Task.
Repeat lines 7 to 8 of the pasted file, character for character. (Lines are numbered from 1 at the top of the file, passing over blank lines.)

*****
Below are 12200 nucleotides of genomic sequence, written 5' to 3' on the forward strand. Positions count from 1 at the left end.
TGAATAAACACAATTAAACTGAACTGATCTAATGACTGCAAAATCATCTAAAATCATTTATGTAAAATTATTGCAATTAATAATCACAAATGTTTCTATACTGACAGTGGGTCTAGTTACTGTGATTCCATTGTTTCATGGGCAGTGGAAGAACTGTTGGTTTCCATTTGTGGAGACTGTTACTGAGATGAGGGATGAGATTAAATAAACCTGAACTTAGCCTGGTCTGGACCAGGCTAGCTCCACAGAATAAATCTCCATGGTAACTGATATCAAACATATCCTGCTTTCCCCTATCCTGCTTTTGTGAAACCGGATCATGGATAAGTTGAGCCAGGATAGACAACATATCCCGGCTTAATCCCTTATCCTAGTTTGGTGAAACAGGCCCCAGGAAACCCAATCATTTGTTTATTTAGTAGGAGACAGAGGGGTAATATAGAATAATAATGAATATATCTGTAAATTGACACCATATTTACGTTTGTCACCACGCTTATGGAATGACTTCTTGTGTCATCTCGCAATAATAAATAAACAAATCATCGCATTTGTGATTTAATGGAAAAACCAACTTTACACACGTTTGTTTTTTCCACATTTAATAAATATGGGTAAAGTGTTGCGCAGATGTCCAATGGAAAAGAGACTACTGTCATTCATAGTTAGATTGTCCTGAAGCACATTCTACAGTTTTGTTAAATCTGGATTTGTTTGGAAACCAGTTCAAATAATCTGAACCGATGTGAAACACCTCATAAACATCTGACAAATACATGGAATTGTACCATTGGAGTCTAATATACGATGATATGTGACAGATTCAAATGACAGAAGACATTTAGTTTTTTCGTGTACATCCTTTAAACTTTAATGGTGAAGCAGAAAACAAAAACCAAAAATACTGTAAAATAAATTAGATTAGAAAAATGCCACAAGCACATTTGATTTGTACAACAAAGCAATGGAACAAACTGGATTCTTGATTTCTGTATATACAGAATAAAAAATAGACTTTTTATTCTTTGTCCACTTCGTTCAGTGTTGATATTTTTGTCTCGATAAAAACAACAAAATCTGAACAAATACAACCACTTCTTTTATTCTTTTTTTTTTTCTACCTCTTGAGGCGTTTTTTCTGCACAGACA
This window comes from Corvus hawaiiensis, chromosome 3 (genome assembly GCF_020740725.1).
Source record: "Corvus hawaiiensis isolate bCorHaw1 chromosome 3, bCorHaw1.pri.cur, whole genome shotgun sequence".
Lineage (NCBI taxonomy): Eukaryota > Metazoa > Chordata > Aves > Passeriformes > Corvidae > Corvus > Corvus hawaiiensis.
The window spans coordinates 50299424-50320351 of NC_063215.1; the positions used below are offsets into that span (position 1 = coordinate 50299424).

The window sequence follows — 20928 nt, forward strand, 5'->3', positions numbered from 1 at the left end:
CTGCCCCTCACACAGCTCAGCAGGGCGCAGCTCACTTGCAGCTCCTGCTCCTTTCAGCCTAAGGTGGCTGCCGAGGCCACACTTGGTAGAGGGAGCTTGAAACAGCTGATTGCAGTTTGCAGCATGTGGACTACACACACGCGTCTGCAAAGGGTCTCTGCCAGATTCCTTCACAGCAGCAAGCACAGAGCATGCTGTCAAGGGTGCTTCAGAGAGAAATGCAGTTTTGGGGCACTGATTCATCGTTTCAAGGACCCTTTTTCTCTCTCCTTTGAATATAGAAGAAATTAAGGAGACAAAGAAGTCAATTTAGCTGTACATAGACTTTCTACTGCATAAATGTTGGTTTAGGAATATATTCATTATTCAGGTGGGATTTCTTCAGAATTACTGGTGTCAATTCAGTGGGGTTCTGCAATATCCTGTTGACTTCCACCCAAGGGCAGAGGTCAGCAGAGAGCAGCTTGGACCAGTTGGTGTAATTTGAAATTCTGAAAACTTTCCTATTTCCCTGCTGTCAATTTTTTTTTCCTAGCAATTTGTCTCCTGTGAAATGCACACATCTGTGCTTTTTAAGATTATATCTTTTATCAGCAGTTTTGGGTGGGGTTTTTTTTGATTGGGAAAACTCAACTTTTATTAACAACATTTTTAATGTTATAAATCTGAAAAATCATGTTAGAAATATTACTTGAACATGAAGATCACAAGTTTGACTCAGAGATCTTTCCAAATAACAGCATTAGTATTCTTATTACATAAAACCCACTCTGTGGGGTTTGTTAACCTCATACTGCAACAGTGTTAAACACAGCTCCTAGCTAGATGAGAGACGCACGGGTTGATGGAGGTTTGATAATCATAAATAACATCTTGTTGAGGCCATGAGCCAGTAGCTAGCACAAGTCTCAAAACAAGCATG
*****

The window sequence follows — 20928 nt, forward strand, 5'->3', positions numbered from 1 at the left end:
CTGCCCCTCACACAGCTCAGCAGGGCGCAGCTCACTTGCAGCTCCTGCTCCTTTCAGCCTAAGGTGGCTGCCGAGGCCACACTTGGTAGAGGGAGCTTGAAACAGCTGATTGCAGTTTGCAGCATGTGGACTACACACACGCGTCTGCAAAGGGTCTCTGCCAGATTCCTTCACAGCAGCAAGCACAGAGCATGCTGTCAAGGGTGCTTCAGAGAGAAATGCAGTTTTGGGGCACTGATTCATCGTTTCAAGGACCCTTTTTCTCTCTCCTTTGAATATAGAAGAAATTAAGGAGACAAAGAAGTCAATTTAGCTGTACATAGACTTTCTACTGCATAAATGTTGGTTTAGGAATATATTCATTATTCAGGTGGGATTTCTTCAGAATTACTGGTGTCAATTCAGTGGGGTTCTGCAATATCCTGTTGACTTCCACCCAAGGGCAGAGGTCAGCAGAGAGCAGCTTGGACCAGTTGGTGTAATTTGAAATTCTGAAAACTTTCCTATTTCCCTGCTGTCAATTTTTTTTTCCTAGCAATTTGTCTCCTGTGAAATGCACACATCTGTGCTTTTTAAGATTATATCTTTTATCAGCAGTTTTGGGTGGGGTTTTTTTTGATTGGGAAAACTCAACTTTTATTAACAACATTTTTAATGTTATAAATCTGAAAAATCATGTTAGAAATATTACTTGAACATGAAGATCACAAGTTTGACTCAGAGATCTTTCCAAATAACAGCATTAGTATTCTTATTACATAAAACCCACTCTGTGGGGTTTGTTAACCTCATACTGCAACAGTGTTAAACACAGCTCCTAGCTAGATGAGAGACGCACGGGTTGATGGAGGTTTGATAATCATAAATAACATCTTGTTGAGGCCATGAGCCAGTAGCTAGCACAAGTCTCAAAACAAGCATG